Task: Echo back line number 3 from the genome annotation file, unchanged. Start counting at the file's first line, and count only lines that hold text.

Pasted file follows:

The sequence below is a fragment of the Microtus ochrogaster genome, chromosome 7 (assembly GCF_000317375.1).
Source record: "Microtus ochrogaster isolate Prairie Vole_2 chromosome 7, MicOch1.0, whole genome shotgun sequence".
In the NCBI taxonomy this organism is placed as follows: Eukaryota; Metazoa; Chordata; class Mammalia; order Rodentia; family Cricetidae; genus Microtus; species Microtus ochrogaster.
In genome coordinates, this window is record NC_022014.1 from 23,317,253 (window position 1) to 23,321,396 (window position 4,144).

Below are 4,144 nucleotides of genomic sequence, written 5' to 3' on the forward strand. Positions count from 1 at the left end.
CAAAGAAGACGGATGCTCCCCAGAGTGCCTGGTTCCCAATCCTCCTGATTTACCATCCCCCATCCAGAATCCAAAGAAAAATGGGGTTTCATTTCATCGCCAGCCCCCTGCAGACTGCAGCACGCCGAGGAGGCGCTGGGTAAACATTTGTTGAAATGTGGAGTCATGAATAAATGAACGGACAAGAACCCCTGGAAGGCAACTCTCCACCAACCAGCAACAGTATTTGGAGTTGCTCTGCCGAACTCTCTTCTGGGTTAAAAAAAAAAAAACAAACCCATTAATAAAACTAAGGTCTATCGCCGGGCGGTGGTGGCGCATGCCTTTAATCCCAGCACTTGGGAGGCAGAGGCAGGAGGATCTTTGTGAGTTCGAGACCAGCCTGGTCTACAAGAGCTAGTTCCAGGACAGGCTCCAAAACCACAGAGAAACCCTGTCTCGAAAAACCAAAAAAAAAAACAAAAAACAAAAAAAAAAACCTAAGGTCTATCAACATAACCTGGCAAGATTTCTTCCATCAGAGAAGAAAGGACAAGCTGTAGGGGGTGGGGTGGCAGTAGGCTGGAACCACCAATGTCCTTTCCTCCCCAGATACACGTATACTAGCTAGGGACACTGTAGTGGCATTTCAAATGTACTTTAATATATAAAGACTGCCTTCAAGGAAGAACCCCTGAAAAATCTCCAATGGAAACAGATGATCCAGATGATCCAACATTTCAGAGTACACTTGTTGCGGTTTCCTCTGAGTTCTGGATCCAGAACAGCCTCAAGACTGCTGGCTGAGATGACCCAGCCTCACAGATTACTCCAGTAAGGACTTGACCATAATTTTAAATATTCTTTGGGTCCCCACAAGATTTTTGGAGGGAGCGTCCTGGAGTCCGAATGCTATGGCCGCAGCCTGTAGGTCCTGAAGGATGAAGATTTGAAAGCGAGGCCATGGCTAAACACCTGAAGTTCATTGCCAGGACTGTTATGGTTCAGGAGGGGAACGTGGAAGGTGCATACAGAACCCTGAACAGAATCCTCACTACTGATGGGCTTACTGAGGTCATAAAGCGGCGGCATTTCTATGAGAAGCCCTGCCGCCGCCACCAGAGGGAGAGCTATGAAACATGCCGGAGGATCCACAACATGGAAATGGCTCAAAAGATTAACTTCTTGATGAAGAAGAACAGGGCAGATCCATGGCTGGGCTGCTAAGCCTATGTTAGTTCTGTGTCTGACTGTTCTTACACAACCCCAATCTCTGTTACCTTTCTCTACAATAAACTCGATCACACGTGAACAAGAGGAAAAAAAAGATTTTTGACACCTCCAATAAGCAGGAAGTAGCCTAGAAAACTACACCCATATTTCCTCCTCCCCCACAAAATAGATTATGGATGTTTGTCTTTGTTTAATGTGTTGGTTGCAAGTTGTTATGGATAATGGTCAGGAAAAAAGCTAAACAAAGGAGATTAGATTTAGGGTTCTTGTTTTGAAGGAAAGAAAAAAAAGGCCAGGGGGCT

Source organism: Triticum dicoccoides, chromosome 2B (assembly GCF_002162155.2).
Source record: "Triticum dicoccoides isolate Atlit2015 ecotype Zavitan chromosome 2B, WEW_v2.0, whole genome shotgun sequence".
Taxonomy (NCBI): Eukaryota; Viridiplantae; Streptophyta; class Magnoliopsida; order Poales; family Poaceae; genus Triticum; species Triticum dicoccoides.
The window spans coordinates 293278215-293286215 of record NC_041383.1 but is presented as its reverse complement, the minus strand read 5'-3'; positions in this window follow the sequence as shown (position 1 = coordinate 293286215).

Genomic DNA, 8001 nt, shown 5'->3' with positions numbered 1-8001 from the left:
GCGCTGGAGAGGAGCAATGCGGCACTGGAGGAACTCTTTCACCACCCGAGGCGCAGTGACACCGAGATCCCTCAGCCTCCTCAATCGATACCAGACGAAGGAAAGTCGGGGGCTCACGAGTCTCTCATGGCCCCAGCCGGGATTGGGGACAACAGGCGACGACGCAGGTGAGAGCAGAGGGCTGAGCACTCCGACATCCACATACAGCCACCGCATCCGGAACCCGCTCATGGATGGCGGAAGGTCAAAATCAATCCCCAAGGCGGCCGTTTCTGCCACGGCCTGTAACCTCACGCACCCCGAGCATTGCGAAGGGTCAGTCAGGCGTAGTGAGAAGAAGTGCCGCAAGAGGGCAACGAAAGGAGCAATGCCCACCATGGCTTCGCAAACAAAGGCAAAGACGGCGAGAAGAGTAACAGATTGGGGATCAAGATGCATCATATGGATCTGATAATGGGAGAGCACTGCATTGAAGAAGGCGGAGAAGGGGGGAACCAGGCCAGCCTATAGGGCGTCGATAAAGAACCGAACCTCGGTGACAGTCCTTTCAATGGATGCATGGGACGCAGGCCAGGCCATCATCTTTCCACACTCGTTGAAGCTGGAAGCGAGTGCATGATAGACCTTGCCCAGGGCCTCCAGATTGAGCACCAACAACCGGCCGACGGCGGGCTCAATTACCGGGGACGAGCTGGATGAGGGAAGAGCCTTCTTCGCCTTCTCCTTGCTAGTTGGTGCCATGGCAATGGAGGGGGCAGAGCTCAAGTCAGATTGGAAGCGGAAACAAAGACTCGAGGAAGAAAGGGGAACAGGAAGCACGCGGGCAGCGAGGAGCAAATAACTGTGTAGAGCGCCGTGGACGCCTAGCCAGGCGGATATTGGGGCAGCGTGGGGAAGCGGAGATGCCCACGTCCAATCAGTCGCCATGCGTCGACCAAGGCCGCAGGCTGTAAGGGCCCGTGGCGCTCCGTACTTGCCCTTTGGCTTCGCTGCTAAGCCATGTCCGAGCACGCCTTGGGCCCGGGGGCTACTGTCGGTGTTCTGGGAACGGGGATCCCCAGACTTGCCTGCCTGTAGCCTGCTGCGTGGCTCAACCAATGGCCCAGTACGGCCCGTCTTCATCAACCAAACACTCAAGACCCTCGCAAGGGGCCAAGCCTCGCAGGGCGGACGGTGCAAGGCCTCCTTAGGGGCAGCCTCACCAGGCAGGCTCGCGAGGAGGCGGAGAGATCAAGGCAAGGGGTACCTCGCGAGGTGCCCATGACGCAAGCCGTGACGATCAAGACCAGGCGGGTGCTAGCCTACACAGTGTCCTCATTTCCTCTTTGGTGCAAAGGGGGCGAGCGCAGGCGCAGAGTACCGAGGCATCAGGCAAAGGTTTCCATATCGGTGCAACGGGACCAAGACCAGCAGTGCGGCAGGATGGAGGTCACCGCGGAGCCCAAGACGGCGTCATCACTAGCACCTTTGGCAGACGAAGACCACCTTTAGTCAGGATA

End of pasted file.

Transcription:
In the NCBI taxonomy this organism is placed as follows: Eukaryota; Metazoa; Chordata; class Mammalia; order Rodentia; family Cricetidae; genus Microtus; species Microtus ochrogaster.